Originally Published 2011-07-16 00:00:00 Published on Jul 16, 2011
Suggesting that a trilateral grouping between Punjab, Kashmir and Rajasthan to improve ties with its neighbouring Pakistan provinces, the author says border provinces had shown time and again that they are the most solid bridge between India and Pakistan.
Needed: A trilateral of northern states
OVER THE past few years, there has been increased, though not substantial, interaction between border provinces like the Punjabs, Rajasthan and Sind and the two Kashmirs. The current UPA dispensation under the aegis of Manmohan Singh has encouraged such interaction and the Prime Minister, who has reiterated that borders should be made irrelevant, obviously takes these initiatives seriously, as on every launch of a bus or rail connection he has made an overture to Pakistan.

Manmohan Singh said during the launch of the Amritsar-Nankana Sahib bus service in March 2006 that, "When President (Pervez) Musharraf had come to visit us in New Delhi last year I had said that the journey of peace must be based on a step-by-step approach but the road must be travelled. As an ancient saying goes, a road is made by walking". Former foreign secretary Shyam Saran too has been quite vocal in arguing that border regions have become extremely crucial as points of mutual interaction with neighbours. While easier transport and commerce connections, as well as confidence building measures, have been initiated, it is still important to ensure that they serve their purpose of facilitating people-to-people contact.

However, because of the logistical challenges of cross-border travel, none of the initiatives have quite lived up to expectations. In Punjab, travelling from Amritsar to Lahore takes barely an hour - but first, Indian travellers have to go all the way to New Delhi to secure a visa, an exercise that many do not have the time for or the money to afford. In addition to a visa, security clearance is required to travel to Pakistani Punjab. This is a tedious process.

The situation is no different in Kashmir, where measures in the name of national security legislations as a major impediment to smooth people-to-people contact between the two sides. Two bus routes, the Uri-Muzaffarabad and the Poonch-Rawalkote, run between the Kashmir and the Jammu divisions. But the current procedures for crossing the heavily militarised Line of Control (LoC) are extremely complicated, and they discourage most people from cross-border travel; detailed scrutiny of applicants makes obtaining a travel permit an effort that takes months.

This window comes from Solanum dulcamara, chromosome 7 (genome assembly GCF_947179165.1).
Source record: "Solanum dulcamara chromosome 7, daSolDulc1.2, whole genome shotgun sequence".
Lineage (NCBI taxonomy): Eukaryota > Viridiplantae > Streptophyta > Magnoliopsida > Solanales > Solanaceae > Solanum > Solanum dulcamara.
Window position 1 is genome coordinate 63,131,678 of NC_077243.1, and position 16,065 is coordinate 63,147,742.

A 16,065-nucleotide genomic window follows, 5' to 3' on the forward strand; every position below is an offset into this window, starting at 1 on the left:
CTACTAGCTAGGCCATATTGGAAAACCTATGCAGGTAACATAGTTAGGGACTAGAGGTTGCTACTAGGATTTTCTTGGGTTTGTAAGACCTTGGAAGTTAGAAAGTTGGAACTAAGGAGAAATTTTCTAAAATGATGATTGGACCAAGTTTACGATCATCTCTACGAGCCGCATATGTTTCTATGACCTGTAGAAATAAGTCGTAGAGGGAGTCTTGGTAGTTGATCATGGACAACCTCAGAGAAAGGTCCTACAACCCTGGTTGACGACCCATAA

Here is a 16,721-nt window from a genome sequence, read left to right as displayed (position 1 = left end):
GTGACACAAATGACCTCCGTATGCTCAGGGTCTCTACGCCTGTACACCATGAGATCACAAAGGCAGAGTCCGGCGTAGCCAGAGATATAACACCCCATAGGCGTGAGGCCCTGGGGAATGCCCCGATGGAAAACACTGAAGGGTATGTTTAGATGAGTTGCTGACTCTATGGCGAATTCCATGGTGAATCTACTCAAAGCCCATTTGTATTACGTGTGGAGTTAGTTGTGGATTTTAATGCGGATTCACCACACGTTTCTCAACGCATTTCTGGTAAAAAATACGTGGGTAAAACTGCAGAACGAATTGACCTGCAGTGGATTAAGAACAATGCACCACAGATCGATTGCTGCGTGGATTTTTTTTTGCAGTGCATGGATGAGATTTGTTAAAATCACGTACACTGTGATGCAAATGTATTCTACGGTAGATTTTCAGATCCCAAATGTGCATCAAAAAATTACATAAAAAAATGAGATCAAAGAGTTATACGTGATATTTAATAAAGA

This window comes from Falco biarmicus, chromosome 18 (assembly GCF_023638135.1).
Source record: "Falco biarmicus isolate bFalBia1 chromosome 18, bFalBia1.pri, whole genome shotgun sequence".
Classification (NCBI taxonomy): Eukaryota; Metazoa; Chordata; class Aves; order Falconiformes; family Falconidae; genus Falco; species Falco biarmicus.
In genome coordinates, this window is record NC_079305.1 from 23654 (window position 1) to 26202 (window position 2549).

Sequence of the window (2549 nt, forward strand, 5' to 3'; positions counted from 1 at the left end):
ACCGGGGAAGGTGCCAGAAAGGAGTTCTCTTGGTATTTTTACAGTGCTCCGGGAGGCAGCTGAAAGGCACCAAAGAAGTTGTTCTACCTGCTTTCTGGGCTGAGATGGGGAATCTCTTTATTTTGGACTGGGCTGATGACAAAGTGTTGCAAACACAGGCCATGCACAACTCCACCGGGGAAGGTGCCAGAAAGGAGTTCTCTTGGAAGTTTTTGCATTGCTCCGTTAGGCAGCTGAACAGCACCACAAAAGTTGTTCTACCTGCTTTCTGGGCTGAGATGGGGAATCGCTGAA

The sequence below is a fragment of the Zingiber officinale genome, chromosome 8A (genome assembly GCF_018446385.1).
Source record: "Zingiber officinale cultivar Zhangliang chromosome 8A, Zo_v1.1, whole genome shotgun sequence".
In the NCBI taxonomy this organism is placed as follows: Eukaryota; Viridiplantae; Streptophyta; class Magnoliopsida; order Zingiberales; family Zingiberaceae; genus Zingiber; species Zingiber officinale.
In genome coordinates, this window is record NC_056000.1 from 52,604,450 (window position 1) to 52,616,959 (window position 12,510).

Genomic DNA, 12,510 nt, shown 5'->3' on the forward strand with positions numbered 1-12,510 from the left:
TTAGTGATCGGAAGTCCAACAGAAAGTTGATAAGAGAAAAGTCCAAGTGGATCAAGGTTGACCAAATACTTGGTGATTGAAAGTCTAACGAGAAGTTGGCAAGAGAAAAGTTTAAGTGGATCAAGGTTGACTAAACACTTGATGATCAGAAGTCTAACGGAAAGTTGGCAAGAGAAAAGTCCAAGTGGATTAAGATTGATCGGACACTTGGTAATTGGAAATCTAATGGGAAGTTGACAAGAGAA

In Rajasthan, the Khokhrapar-Munabao train has not been successful because passengers have to go all the way to New Delhi to secure a visa. This, when Khokhrapar is much closer to Karachi than it is to Jaipur.

Unfortunately, both India and Pakistan seem to have taken the adage of slow and steady wins the race, too seriously. Shyam Saran, in an article, Reimagining India's borders, for the Business Standard on June 24, says, 'The vision of an economically integrated south Asia cannot become reality without efficient transport, communication and, now, digital connectivity'.

This, when the border provinces have proven time and again, in the past few years, that they are the most solid bridge between both countries. A good illustration being the aftermath of the Mumbai attacks, where in other regions even saner elements were swayed by the hysteria and frenzy generated by the media. However, in the border provinces, even in the attack's aftermath, trade continued as normal and buses ploughed as usual, with minimal disruption, between the two Punjabs and Kashmirs.

WHILE THE Indian and Pakistani governments bristled with hostility and acrimony, trade at the Attari-Wagah border nearly tripled. The value of exports to Pakistan between April and October 2008 was approximately $23.59 million; during the same period in 2009, it nearly tripled to $66.71 million. Trade between the two Kashmirs continued after the attack as well. Interaction between border provinces will not strengthen if the provinces criticise the policies of the government of India, or if one province says that they are looked at with suspicion, while interaction between other provinces is less tedious.

One way of giving a fillip to interaction between border provinces could be that the northern states, such as Rajasthan which borders Sind, the Indian Punjab and Kashmir at the Indian side, form a grouping among themselves. They can identify common problems with regard to trade, visa issues and exchanges in the realm of culture, education and sports, and urge New Delhi to pay serious heed.

This trilateral should identify areas like agriculture, trade, medical tourism and exchanges and make sure that interaction in these areas should not be disrupted, even if the bilateral relationship between both countries is not cordial. A good beginning can be made by bringing academics, prominent political leaders and journalists from these states onto one platform.

(Tridivesh Singh Maini is an Associate Fellow with  Observer Research Foundation)

Courtesy: Tehelka.com

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